When trying to decide if I want to eat something or not, I take a moment and think, "will this bless my body?" Usually, when it is something I probably don't need, the answer is no, but occasionally the answer is YES--that giant fresh baked brownie will absolutely bless the crap out of my body. I will enjoy every single bite and will feel happy to have had it as a special occasion.
There is so much talk and hype these days about certain diets--more protein, less protein, high in veggies, low in fruits, some carbs, no carbs, the list goes on. We spend seemingly more time than ever about what we're putting in our bodies (which is a great thing when it's mindful and leads to healthy choices), but what about what we're putting in our minds?
Our minds think about 70,000 thoughts per day, 3,000 per hour, 50 per minute. That is just under one thought per second! In addition, studies show that we are programmed to tend towards negative thoughts--it actually takes mindful, conscious work to be positive. So with all this information being shoveled into our mental mouths throughout the course of the day, how is that impacting us? It manifests in ways like overwhelm, depression, anxious thoughts, numbing behaviors, etc. Our minds cannot digest the highly toxic thoughts and stories that we tell ourselves all day, and it leaves us feeling mentally drained, physically disrupted, and generally exhausted.
I have certainly taken this part of my body for granted before--we all have at one point or another. But how do we make a change and start filling up our mental cups with information and nourishment that will sustain us rather than deplete us? The key is mindfulness practices. Here are a few that I practice daily that are definitely worth a try if they're not already a part of your day:
Moments of Gratitude: it is said that the antidote for anxiety is gratitude--if you are in gratitude about a situation you physically cannot be anxious. Give it a try--when you're worried about an upcoming mortgage bill, for example, take a moment and think about how grateful you are to be living in the house you're making payments on. Or that you have a house at all. Finding these little moments where you can drop into gratitude suddenly makes your anxious thoughts dissipate. Anxiety is about the past and future, and gratitude is about the present--come back to the here and now and those thoughts will start to feel unnecessary and irrelevant. Take time to listen to podcasts and audiobooks of people who inspire you: we are a combination of the five people we spend the most time with. So whether it's in person or in your ear buds while you're taking the dog for a walk, surround yourself with people who inspire you to be the best version of yourself every day! There is a crazy amount of free information out there at your fingertips, all you have to do is tune in and allow your vibration to soar. Set a mood for the day before you get out of bed and come back to it if/when you have moments of upset throughout the day: this is a big one. Right when you wake up, when you're still in that warm and cozy cocoon between being asleep and being awake with your feet on the ground, take a moment and set an mood as your intention for the day. Let's say you choose the word peace. Then, when you're busy at work and feeling overwhelmed or frustrated with your annoying coworker Rihanna, you can come back to the word--peace. Let it fill you up and ground your mind. And keep reminding yourself of it again and again throughout the day. Meditate daily: people often say that they don't have enough time to meditate, and to that I say NO WAY! We all have time to take a few silent breaths to center ourselves at some point in the day, whether it's two minutes or two hours. It is about giving our brains a break in our hyper-stimulated world so that we can come back a little more recharged and refreshed.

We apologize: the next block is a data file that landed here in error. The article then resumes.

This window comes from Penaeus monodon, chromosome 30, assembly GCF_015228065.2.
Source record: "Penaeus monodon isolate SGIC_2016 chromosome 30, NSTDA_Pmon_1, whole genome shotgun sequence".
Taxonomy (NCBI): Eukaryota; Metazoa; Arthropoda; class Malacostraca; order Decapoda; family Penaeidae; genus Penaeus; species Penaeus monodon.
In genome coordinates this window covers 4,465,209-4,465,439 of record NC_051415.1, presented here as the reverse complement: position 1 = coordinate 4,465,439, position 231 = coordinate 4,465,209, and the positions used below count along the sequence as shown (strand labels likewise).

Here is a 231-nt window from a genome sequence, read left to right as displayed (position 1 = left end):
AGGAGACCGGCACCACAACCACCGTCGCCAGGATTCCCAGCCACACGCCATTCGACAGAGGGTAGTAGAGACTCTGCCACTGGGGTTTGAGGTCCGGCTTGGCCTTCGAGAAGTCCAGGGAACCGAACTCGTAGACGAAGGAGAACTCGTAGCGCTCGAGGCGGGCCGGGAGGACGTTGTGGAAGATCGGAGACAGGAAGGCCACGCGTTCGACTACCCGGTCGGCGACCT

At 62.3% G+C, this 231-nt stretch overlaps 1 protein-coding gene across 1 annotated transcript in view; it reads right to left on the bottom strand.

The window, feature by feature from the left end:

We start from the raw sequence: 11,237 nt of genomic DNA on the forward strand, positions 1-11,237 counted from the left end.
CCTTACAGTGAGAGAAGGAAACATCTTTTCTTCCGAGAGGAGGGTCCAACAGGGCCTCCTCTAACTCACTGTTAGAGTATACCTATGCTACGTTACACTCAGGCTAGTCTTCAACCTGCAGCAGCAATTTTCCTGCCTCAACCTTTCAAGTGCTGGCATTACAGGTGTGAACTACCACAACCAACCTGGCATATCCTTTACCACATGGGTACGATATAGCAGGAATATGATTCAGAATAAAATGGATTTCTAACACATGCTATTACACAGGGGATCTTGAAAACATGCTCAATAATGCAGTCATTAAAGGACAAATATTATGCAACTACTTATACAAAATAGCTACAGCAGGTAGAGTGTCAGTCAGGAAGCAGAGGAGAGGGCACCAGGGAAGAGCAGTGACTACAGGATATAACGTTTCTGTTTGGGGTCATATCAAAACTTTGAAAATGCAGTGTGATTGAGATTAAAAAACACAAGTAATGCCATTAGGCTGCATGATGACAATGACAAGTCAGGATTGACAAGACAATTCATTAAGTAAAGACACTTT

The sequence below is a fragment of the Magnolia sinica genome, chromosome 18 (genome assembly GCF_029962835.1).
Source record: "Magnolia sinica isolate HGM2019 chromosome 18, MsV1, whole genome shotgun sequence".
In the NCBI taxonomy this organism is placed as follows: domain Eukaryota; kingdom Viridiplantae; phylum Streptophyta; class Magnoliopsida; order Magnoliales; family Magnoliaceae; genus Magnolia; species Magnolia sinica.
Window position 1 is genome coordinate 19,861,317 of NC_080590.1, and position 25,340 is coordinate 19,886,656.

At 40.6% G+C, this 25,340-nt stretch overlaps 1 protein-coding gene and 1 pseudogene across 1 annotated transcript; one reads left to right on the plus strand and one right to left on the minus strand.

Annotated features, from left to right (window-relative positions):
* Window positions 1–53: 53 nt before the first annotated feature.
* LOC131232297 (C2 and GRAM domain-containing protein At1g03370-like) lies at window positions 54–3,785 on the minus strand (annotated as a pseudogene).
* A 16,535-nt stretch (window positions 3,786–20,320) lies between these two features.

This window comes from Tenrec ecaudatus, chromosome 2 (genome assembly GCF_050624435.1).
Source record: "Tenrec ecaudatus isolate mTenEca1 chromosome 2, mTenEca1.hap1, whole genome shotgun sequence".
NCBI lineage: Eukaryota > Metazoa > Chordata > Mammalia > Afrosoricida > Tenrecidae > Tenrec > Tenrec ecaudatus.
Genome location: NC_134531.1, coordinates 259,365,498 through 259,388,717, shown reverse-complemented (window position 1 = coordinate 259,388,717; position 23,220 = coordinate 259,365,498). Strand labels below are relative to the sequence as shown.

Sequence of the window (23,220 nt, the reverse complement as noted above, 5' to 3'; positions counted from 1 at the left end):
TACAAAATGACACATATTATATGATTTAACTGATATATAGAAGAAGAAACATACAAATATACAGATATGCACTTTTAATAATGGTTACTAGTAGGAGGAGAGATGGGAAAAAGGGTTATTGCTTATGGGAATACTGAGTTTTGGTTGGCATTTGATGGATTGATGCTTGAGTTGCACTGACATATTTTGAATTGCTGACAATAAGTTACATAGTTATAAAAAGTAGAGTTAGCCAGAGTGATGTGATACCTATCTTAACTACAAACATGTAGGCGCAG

For more information about a healthy mental diet, contact Hannah Jefferson at firstname.lastname@example.org.